Valiant's 2013 book is Probably Approximately Correct: Nature's Algorithms for Learning and Prospering in a Complex World (Basic Books, ISBN 9780465032716). In it he argues, among other things, that evolutionary biology cannot explain the rate at which evolution occurs, writing, for example, "The evidence for Darwin's general schema for evolution being essentially correct is convincing to the great majority of biologists. This author has been to enough natural history museums to be convinced himself. All this, however, does not mean the current theory of evolution is adequately explanatory. At present the theory of evolution can offer no account of the rate at which evolution progresses to develop complex mechanisms or to maintain them in changing environments."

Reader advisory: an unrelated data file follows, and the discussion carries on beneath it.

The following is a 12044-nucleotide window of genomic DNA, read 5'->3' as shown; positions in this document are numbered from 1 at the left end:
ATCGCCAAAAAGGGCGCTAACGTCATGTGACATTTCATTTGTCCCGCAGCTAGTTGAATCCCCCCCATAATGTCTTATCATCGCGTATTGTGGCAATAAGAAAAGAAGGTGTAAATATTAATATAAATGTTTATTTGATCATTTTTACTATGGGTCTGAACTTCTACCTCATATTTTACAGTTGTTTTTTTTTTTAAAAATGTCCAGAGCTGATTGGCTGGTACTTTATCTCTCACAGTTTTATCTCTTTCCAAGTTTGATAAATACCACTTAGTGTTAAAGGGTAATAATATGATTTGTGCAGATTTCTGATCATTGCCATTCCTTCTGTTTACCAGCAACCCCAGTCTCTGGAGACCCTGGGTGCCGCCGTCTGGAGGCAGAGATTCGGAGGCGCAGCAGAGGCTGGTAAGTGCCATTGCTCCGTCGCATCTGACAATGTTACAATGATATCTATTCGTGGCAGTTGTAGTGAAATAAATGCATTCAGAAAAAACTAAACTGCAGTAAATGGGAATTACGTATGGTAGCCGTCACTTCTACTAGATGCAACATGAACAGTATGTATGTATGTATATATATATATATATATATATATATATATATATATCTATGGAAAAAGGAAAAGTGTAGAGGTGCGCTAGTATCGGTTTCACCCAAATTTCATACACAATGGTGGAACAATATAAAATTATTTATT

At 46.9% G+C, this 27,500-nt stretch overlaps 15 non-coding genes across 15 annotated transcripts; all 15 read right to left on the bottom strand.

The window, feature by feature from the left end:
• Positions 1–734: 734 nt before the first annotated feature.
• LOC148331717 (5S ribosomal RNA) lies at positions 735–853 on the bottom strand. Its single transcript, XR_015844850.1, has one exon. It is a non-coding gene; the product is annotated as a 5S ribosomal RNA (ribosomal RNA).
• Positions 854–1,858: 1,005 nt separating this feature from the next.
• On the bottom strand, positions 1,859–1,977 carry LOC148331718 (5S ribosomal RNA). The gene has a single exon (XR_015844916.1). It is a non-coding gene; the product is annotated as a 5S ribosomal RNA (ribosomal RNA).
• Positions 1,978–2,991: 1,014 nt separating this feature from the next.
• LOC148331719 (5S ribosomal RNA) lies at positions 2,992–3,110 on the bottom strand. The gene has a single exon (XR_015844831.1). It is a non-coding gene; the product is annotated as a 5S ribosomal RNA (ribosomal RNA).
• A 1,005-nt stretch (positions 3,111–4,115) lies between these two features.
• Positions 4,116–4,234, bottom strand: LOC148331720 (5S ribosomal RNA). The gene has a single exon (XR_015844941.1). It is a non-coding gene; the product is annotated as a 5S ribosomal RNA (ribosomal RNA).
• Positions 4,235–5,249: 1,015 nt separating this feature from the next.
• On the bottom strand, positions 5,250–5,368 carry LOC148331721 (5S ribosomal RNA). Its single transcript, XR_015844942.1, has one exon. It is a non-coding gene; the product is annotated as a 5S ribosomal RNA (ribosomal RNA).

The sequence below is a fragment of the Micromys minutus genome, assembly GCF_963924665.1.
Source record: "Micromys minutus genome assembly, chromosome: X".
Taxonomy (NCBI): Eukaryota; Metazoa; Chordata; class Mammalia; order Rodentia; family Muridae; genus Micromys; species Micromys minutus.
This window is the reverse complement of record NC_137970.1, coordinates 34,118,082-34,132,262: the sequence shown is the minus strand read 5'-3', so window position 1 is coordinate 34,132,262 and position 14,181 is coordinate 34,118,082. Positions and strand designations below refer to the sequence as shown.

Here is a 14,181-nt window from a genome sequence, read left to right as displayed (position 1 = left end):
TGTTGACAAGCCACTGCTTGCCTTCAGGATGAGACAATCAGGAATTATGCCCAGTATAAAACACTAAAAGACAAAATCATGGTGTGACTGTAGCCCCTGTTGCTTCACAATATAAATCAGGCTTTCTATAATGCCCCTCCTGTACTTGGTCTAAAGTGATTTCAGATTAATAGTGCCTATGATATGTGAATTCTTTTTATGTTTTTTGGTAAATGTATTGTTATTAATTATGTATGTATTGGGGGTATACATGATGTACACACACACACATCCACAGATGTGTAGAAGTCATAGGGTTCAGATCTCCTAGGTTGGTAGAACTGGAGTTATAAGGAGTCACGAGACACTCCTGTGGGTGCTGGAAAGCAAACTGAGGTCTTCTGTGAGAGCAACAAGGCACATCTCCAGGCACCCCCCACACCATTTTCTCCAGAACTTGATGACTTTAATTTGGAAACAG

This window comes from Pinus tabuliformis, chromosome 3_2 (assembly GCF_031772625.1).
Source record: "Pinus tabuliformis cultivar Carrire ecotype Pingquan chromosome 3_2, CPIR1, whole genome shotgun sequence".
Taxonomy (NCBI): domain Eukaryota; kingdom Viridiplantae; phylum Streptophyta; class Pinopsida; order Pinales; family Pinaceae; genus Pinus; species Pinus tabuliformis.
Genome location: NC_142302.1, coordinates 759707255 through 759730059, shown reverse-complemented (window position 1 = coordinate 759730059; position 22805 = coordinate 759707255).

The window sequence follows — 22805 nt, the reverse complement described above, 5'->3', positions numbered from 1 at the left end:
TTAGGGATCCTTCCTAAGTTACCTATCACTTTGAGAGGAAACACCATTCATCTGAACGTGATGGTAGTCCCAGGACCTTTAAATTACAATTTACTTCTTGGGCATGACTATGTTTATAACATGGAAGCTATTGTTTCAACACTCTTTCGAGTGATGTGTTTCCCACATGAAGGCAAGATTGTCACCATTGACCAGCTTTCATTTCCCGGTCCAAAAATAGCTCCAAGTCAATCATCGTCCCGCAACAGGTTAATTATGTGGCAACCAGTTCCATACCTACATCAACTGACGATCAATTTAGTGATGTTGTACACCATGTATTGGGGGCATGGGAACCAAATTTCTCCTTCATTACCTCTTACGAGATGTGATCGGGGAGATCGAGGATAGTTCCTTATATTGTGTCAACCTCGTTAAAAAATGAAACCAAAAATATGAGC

Valiant has contributed in a decisive way to the growth of almost every branch of theoretical computer science. His work is concerned mainly with quantifying mathematically the resource costs of solving problems on a computer. In early work (1975) he found the asymptotically fastest algorithm known for recognising context-free languages. At the same time, he pioneered the use of communication properties of graphs for analysing computations. In 1977 he defined the notion of #P-completeness ("sharp-P") and established its utility in classifying counting or enumeration problems according to computational tractability. The first application was to counting matchings (the matrix permanent function). In 1984 Valiant introduced a definition of inductive learning that for the first time reconciles computational feasibility with the applicability to non-trivial classes of logical rules to be learned.* More recently he has devised a scheme for efficient routing of communications in a multiprocessor system. He showed that the overheads involved even in a sparse network need not grow with the size of the system. This establishes, from a theoretical viewpoint, the possibility of efficient general purpose parallel computers.